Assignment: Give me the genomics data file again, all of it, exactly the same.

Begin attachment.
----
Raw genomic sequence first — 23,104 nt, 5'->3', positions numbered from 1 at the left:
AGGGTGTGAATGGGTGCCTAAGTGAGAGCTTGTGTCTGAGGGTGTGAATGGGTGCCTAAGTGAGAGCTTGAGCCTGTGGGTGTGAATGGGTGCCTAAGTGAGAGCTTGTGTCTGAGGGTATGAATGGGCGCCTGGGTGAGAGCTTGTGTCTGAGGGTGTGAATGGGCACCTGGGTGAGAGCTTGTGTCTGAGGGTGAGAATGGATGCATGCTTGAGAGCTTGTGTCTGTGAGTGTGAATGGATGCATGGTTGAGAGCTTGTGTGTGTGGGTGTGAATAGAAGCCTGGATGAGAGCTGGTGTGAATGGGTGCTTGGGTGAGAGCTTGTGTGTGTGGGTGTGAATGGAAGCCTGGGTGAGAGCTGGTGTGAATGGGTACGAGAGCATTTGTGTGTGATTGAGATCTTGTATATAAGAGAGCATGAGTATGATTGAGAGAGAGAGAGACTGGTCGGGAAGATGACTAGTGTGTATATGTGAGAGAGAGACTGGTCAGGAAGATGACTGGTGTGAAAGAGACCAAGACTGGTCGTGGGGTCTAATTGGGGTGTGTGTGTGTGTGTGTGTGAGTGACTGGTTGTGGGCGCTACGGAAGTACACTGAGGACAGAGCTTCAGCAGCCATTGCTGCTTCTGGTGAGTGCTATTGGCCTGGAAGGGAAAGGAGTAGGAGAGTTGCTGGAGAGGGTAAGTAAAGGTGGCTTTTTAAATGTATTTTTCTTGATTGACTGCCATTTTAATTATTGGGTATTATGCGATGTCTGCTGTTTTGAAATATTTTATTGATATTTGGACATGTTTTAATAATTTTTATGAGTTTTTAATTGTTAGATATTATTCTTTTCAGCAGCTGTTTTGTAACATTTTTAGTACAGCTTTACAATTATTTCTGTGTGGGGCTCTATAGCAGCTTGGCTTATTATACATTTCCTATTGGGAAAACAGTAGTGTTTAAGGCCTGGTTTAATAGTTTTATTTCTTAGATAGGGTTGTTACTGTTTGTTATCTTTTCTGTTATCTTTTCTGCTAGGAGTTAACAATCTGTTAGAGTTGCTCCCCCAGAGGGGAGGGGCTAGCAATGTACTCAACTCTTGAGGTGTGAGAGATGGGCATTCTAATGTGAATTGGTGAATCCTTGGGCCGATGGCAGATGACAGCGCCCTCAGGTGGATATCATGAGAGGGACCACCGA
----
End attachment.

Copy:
Raw genomic sequence first — 23,104 nt, 5'->3', positions numbered from 1 at the left:
AGGGTGTGAATGGGTGCCTAAGTGAGAGCTTGTGTCTGAGGGTGTGAATGGGTGCCTAAGTGAGAGCTTGAGCCTGTGGGTGTGAATGGGTGCCTAAGTGAGAGCTTGTGTCTGAGGGTATGAATGGGCGCCTGGGTGAGAGCTTGTGTCTGAGGGTGTGAATGGGCACCTGGGTGAGAGCTTGTGTCTGAGGGTGAGAATGGATGCATGCTTGAGAGCTTGTGTCTGTGAGTGTGAATGGATGCATGGTTGAGAGCTTGTGTGTGTGGGTGTGAATAGAAGCCTGGATGAGAGCTGGTGTGAATGGGTGCTTGGGTGAGAGCTTGTGTGTGTGGGTGTGAATGGAAGCCTGGGTGAGAGCTGGTGTGAATGGGTACGAGAGCATTTGTGTGTGATTGAGATCTTGTATATAAGAGAGCATGAGTATGATTGAGAGAGAGAGAGACTGGTCGGGAAGATGACTAGTGTGTATATGTGAGAGAGAGACTGGTCAGGAAGATGACTGGTGTGAAAGAGACCAAGACTGGTCGTGGGGTCTAATTGGGGTGTGTGTGTGTGTGTGTGTGAGTGACTGGTTGTGGGCGCTACGGAAGTACACTGAGGACAGAGCTTCAGCAGCCATTGCTGCTTCTGGTGAGTGCTATTGGCCTGGAAGGGAAAGGAGTAGGAGAGTTGCTGGAGAGGGTAAGTAAAGGTGGCTTTTTAAATGTATTTTTCTTGATTGACTGCCATTTTAATTATTGGGTATTATGCGATGTCTGCTGTTTTGAAATATTTTATTGATATTTGGACATGTTTTAATAATTTTTATGAGTTTTTAATTGTTAGATATTATTCTTTTCAGCAGCTGTTTTGTAACATTTTTAGTACAGCTTTACAATTATTTCTGTGTGGGGCTCTATAGCAGCTTGGCTTATTATACATTTCCTATTGGGAAAACAGTAGTGTTTAAGGCCTGGTTTAATAGTTTTATTTCTTAGATAGGGTTGTTACTGTTTGTTATCTTTTCTGTTATCTTTTCTGCTAGGAGTTAACAATCTGTTAGAGTTGCTCCCCCAGAGGGGAGGGGCTAGCAATGTACTCAACTCTTGAGGTGTGAGAGATGGGCATTCTAATGTGAATTGGTGAATCCTTGGGCCGATGGCAGATGACAGCGCCCTCAGGTGGATATCATGAGAGGGACCACCGA